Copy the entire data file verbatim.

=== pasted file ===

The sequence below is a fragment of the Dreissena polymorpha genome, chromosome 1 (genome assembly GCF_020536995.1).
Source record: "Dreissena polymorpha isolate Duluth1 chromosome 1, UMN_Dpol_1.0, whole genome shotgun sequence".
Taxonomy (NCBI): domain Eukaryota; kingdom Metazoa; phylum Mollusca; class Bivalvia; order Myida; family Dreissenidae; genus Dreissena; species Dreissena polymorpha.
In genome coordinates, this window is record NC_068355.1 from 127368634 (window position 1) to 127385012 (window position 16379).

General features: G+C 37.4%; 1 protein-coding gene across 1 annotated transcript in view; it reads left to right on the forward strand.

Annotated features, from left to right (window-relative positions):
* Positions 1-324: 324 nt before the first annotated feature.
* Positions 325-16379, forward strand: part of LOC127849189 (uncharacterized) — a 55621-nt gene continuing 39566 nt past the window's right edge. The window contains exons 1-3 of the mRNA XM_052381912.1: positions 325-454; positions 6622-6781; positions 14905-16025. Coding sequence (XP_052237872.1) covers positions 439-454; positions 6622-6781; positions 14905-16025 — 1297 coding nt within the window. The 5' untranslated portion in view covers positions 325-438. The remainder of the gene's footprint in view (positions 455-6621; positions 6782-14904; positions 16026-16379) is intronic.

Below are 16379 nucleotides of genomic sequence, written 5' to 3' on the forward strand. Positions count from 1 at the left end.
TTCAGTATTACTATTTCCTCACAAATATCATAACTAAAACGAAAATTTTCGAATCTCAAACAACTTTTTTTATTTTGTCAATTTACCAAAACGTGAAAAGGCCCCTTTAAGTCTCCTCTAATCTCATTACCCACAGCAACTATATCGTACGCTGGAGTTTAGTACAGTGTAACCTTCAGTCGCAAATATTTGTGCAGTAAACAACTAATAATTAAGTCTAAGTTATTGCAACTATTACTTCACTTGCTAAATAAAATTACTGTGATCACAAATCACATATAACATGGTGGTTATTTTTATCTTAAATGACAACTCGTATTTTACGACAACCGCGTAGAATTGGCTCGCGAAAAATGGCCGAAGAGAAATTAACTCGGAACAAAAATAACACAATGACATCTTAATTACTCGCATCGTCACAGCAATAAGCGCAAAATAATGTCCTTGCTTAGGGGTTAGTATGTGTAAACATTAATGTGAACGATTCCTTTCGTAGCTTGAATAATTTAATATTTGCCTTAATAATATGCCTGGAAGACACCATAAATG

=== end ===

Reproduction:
The sequence below is a fragment of the Dreissena polymorpha genome, chromosome 1 (genome assembly GCF_020536995.1).
Source record: "Dreissena polymorpha isolate Duluth1 chromosome 1, UMN_Dpol_1.0, whole genome shotgun sequence".
Taxonomy (NCBI): domain Eukaryota; kingdom Metazoa; phylum Mollusca; class Bivalvia; order Myida; family Dreissenidae; genus Dreissena; species Dreissena polymorpha.
In genome coordinates, this window is record NC_068355.1 from 127368634 (window position 1) to 127385012 (window position 16379).

General features: G+C 37.4%; 1 protein-coding gene across 1 annotated transcript in view; it reads left to right on the forward strand.

Annotated features, from left to right (window-relative positions):
* Positions 1-324: 324 nt before the first annotated feature.
* Positions 325-16379, forward strand: part of LOC127849189 (uncharacterized) — a 55621-nt gene continuing 39566 nt past the window's right edge. The window contains exons 1-3 of the mRNA XM_052381912.1: positions 325-454; positions 6622-6781; positions 14905-16025. Coding sequence (XP_052237872.1) covers positions 439-454; positions 6622-6781; positions 14905-16025 — 1297 coding nt within the window. The 5' untranslated portion in view covers positions 325-438. The remainder of the gene's footprint in view (positions 455-6621; positions 6782-14904; positions 16026-16379) is intronic.

Below are 16379 nucleotides of genomic sequence, written 5' to 3' on the forward strand. Positions count from 1 at the left end.
TTCAGTATTACTATTTCCTCACAAATATCATAACTAAAACGAAAATTTTCGAATCTCAAACAACTTTTTTTATTTTGTCAATTTACCAAAACGTGAAAAGGCCCCTTTAAGTCTCCTCTAATCTCATTACCCACAGCAACTATATCGTACGCTGGAGTTTAGTACAGTGTAACCTTCAGTCGCAAATATTTGTGCAGTAAACAACTAATAATTAAGTCTAAGTTATTGCAACTATTACTTCACTTGCTAAATAAAATTACTGTGATCACAAATCACATATAACATGGTGGTTATTTTTATCTTAAATGACAACTCGTATTTTACGACAACCGCGTAGAATTGGCTCGCGAAAAATGGCCGAAGAGAAATTAACTCGGAACAAAAATAACACAATGACATCTTAATTACTCGCATCGTCACAGCAATAAGCGCAAAATAATGTCCTTGCTTAGGGGTTAGTATGTGTAAACATTAATGTGAACGATTCCTTTCGTAGCTTGAATAATTTAATATTTGCCTTAATAATATGCCTGGAAGACACCATAAATG